Arrest us, but we'll be back next week

In Italy, three men with Aids are making an ass of the law. They keep robbing banks and the police just can't stop them, writes Andrew Gumbel
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Indy Lifestyle Online
It's easy to rob a bank when you know in advance that you'll get away with it. Antonio Lamarra, Sergio Magnis and Ferdinando Attanasio have been holding up banks in the Turin area as often as three times a week recently, and show every sign of keeping up their dubious work for the foreseeable future.

It doesn't take long for the police to catch up with them after each heist; after all, they are well known to the authorities and don't even bother to wear masks when they go about their business. But it makes little difference to them if they are arrested. Invariably, they are back out on the streets within hours. All three have Aids, and, under a special humanitarian decree passed in Italy three years ago, they cannot be detained in jail for more than three days, regardless of the crime they have committed.

The Turin robbers have thus been able to expose the entire judicial system to ridicule. Their physiological immune systems may be breaking down, but as long as they remain fit enough to wave a knife around at bank clerks and stuff banknotes into their pockets, they enjoy a perverse kind of immunity from the law.

"What can we do? Our job is to apply the law. If that means we have to release these people every time we catch them, that's what we'll do. This is a problem that needs to be dealt with at a higher level," says Salvatore Mulas, Turin's deputy police chief, who meets up with the miscreants so often you could be forgiven for thinking they were friends of his.

Last Tuesday, he turned up at Lamarra's house a few hours after a robbery at the Banco di Sicilia on Turin's Corso Francia. The 26-year-old suspect, nicknamed "Puppy" because of his short stature, took one look at the policeman and said: "Not you again."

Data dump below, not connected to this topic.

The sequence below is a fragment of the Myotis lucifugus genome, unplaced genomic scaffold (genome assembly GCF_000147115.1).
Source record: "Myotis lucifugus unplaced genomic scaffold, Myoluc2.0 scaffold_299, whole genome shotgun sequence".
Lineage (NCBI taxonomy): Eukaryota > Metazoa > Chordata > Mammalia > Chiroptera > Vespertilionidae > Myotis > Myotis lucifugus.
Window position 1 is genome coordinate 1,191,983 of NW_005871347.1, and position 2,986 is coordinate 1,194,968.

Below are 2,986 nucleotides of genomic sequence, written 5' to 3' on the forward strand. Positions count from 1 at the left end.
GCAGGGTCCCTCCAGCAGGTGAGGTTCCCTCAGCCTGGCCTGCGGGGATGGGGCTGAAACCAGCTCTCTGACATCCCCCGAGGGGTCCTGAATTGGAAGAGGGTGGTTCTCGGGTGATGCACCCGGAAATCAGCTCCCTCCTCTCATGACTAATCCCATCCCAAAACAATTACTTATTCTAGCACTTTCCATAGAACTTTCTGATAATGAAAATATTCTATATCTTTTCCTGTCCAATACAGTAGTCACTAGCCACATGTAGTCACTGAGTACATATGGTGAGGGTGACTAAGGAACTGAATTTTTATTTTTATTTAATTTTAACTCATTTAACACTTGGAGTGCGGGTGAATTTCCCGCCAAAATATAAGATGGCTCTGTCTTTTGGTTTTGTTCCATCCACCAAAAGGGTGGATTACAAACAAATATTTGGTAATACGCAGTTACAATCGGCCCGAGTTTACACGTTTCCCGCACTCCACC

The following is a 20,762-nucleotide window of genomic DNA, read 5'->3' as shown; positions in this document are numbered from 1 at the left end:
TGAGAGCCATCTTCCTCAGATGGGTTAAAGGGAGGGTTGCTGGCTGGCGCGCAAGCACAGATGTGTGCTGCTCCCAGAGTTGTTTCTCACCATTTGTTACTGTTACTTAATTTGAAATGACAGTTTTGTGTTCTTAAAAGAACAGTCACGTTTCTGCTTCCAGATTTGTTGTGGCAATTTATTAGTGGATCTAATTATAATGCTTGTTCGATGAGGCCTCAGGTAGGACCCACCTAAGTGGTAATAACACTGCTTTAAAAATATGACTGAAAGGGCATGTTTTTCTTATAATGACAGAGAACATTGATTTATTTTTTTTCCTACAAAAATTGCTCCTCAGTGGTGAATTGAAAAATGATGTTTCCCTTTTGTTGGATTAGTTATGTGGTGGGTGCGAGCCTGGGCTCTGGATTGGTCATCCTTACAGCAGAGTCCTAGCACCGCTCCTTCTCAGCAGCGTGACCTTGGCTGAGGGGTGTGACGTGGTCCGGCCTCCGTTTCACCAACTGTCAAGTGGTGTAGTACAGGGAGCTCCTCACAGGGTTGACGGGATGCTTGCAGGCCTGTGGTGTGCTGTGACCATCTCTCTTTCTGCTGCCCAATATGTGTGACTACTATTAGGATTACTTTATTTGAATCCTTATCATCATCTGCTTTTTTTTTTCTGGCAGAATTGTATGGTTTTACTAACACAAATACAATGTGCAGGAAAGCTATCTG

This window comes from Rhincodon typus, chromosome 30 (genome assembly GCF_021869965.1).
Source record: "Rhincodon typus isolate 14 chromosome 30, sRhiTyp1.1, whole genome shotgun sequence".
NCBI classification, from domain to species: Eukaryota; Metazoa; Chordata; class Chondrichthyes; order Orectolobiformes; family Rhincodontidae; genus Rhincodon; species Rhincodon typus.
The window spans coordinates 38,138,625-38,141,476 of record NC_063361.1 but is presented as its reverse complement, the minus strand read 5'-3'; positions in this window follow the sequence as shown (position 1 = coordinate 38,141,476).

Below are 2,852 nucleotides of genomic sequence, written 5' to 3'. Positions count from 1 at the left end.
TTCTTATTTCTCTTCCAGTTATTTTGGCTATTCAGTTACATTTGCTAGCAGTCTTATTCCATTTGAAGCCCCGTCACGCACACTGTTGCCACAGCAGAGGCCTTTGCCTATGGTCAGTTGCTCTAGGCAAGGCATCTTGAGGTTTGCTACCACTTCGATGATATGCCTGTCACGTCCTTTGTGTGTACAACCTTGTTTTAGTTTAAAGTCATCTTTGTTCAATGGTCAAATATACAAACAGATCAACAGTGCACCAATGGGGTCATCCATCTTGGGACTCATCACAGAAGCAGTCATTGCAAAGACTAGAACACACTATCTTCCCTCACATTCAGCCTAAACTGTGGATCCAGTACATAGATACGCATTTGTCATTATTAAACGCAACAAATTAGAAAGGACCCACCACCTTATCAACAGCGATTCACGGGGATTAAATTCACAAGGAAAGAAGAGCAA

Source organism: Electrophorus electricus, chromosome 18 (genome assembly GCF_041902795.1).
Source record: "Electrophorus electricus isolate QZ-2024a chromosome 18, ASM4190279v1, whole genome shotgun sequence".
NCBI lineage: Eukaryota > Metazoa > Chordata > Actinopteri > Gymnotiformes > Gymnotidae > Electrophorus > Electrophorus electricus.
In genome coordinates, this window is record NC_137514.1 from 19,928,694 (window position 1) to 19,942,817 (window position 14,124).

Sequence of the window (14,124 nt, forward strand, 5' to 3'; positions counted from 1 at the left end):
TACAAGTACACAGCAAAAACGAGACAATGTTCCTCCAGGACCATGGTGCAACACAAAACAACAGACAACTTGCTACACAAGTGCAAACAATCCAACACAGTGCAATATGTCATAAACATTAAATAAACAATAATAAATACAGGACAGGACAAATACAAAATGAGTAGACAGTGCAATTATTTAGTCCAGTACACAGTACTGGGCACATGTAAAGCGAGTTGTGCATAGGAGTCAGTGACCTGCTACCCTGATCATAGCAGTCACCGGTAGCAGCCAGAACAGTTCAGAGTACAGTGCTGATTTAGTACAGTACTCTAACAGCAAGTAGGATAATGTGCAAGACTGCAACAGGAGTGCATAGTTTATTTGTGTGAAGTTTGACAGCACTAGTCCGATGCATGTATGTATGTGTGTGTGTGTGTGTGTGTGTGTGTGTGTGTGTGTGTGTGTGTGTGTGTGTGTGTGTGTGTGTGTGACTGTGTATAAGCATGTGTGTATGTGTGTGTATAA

Mulas in turn noticed that Lamarra was holding a crutch to support a twisted ankle and asked him: "That didn't happen by any chance when you jumped over the counter at the bank, did it?" The deputy spoke with some authority; he had seen the whole scene played out on the bank's security video system.

Lamarra responded: "OK, you've got me, but you know that you can't keep me for more than a few hours because I have Aids."

"Puppy" was quite right. By Thursday night, he had been released and was back at home with his wife.

Attanasio also left police custody, but was admitted to hospital following a complication connected to his illness. As forMagnis, he was never caught and is still on the run.

In fact, last Tuesday was something of a bumper day for the gang. In addition to the raid on the Banco di Sicilia, they swooped on a branch of the Credito Piedmontese in the Turin suburbs to make off with a total booty of more than 40 million lire (pounds 15,000). Mulas and his men recovered some 12 million lire from a chest in Puppy's bedroom, but have given up on ever finding the rest. This was a crime that paid, and paid handsomely.